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P785 The prevalence of inflammatory bowel disease doubled in the last decade in Israel: an epiIIRN national population-based study

M. Friedman1,2, D. Navon1, N. Asayag1, G. Focht1, I. Brufman3, B. Feldman3, A. Cahan4, N. Ledderman5, E. Matz6, Y. Chowers7, R. Eliakim8, S. Ben-Horin8, S. Odes9, D. Schwartz9, I. Dotan10, E. Israeli11, R. D. Balicer3, D. Turner*1, Israeli IBD Research Nucleus (IIRN)1

1Shaare Zedek Medical Center, The Juliet Keidan Institute of Paediatric Gastroenterology and Nutrition, Jerusalem, Israel, 2The Hebrew University- Hadassah Medical Center, Braun School of Public and Community Medicine, Jerusalem, Israel, 3Clalit Health Services, Clalit Research Institute, Chief’s Office, Tel Aviv, Israel, 4Maccabi Healthcare Services, Tel Aviv, Israel, 5Meuhedet Health Services, Tel Aviv, Israel, 6Leumit Health Services, Tel Aviv, Israel, 7Rambam Health Care Campus, Department of Gastroenterology, Haifa, Israel, 8Chaim Sheba Medical Center, Department of Gastroenterology, Tel Hashomer, Israel, 9Faculty of Health Sciences,Ben-Gurion University of the Negev, Department of Gastroenterology and Hepatology, Beer Sheva, Israel, 10Rabin Medical Center, Division of Gastroenterology, Petah Tivka, Israel, 11Hadassah Medical Center, Hebrew University, Institute of Gastroenterology and Liver Diseases, Jerusalem, Israel


Although inflammatory disease (IBD) prevalence is particularly high in Jews, the epidemiology of the disease in Israel is largely unknown. Following the validation of case-ascertainment algorithms for the epiIIRN registry, we retrieved IBD cases from all four Israeli HMOs’ databases to calculate national epidemiology trends of IBD in Israel.


Basic demographics of IBD cases identified for the time period 1 January 2003–31 January 2017 were retrieved. Date of diagnosis and IBD type (Crohn’s disease (CD) vs. ulcerative colitis (UC)) were determined by previously validated algorithms. Age- and sex-standardised rates were derived from the Israeli Central Bureau of Statistics; time trends were calculated by Kendall’s Tau-b statistic.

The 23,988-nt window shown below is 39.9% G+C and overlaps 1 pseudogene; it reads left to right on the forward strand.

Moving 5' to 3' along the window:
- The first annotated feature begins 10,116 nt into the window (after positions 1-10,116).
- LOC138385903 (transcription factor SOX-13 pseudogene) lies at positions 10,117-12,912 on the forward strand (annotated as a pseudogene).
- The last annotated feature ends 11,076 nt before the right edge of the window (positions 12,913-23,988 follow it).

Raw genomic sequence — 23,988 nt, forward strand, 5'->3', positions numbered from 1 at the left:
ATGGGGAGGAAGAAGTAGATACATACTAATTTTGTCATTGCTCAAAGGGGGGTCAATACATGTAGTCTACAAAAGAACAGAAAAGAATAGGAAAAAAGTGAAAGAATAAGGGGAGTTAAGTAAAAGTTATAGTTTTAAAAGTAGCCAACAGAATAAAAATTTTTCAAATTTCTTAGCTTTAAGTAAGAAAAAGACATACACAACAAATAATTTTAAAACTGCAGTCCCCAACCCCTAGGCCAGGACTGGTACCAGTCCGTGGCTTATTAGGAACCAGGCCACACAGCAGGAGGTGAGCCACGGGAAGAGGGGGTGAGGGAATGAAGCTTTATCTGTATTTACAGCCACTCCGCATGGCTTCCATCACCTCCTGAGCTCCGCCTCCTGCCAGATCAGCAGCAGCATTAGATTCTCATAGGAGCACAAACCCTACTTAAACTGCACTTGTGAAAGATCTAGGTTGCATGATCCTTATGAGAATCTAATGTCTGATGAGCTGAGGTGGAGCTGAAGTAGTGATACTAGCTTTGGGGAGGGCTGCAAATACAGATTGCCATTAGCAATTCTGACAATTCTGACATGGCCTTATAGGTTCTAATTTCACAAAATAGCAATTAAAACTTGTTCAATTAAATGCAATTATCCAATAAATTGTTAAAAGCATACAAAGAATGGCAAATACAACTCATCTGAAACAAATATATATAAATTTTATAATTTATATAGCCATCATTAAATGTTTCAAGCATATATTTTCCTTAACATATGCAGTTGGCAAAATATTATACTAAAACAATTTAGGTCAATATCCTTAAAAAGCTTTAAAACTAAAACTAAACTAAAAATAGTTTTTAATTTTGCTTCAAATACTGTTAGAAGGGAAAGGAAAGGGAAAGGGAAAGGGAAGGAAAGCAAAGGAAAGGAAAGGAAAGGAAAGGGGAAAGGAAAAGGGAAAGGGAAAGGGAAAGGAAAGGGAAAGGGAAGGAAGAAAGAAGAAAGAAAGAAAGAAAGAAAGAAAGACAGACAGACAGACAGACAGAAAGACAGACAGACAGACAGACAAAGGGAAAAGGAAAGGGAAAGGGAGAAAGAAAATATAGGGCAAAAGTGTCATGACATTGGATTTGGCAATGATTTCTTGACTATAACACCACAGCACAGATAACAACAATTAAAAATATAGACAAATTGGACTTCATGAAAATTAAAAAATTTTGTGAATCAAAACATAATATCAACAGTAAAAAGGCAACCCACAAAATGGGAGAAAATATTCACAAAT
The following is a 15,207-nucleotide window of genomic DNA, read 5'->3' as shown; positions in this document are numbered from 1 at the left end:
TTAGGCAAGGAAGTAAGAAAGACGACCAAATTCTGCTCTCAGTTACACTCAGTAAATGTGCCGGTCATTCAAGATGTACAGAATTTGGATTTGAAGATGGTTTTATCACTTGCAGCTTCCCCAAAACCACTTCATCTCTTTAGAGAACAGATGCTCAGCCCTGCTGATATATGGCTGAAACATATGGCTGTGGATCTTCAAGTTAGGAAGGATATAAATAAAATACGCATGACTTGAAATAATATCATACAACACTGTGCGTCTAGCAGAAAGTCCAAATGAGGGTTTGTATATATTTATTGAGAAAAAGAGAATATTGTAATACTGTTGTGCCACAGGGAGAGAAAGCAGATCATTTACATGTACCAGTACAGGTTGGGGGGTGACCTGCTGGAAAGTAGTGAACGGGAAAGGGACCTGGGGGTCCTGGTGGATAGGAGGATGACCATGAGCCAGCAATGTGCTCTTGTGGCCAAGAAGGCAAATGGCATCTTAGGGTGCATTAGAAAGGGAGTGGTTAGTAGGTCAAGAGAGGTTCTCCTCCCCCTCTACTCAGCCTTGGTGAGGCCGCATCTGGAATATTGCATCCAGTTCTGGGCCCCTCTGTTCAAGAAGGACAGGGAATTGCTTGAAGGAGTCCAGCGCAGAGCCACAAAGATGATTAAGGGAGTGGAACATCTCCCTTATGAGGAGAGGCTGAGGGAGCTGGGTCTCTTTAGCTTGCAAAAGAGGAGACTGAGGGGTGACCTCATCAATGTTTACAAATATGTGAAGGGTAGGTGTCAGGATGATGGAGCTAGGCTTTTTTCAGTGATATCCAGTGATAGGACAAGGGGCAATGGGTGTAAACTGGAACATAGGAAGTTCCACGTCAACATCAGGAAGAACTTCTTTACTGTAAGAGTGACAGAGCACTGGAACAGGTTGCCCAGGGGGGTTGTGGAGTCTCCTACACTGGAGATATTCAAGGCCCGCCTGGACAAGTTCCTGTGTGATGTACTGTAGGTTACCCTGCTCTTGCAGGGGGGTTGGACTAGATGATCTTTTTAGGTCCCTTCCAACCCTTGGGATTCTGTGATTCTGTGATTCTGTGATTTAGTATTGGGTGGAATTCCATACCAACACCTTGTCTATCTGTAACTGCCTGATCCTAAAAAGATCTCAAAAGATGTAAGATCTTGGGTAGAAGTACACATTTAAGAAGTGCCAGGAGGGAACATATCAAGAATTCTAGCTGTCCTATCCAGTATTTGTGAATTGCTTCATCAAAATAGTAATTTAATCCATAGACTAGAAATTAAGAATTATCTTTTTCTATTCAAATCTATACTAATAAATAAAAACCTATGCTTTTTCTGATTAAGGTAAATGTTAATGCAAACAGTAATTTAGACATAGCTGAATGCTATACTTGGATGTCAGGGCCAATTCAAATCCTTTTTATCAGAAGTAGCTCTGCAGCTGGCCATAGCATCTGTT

As of January 2017, a total of 42,022 IBD patients were residing in Israel (prevalence 0.5%), of whom, 37770 (90%) were Jews, 3085 (7%) Arabs, and 1169 (3%) unknown. Of the 42022 patients, 0.11% were 0–5 years of age, 0.26% were 6–9 years, 2.4% were 10–16 years, 38% were 17–39 years, 55% were 40–79 years and the others were >80 years. Since 2003, the Jewish prevalence doubled (0.31 to 0.59%) and the Arab prevalence increased threefold (0.06% to 0.17%). During 2006–2016, 19378 patients were newly diagnosed with IBD, of whom 23 (0.11%) were diagnosed at the age of 0–1 years, 122 (0.63%) at 2–5 years, 280 (1.4%) at 6–9 years, 1907 (9.8%) at 10–16 years, 9820 (50.7%) at 17–39 years and 7226 (37.3%) ≥40 years. Adjusted prevalence of CD and UC per 100000 were 313 and 271 among Jews, and 79 and 94 among Arabs, respectively, indicating that UC predominates only in the Arab population (Graph 1).

Israeli IBD prevalence trends.

While males slightly predominated in the entire cohort (50.4% vs. 49.6%; p = 0.02), there were more females in the Jewish UC population (51.5% vs. 48.5%, p < 0.001); CD patients were more likely to be males in both Jews and Arabs (51.8% vs. 48.4% in the combined population; p < 0.001). IBD incidence was 18.2/100000 in 2016, and that did not change significantly since 2006. However, UC has decreased from 10.7/100,000 in 2006 to 7.5/100000 in 2016 (p = 0.003). On the other hand, there was a significant increase of incidence in children 10–16 years both in CD (from 12.0/100000 to 14.2/100000, p = 0.028) and UC (from 3.9/100000 to 7.2/100000, p = 0.001).


IBD prevalence in Israel continues to increase, as does IBD incidence in children, and now affects 0.5% of the population. This study was supported by a grant from the Leona M. and Harry B. Helmsley Charitable Trust.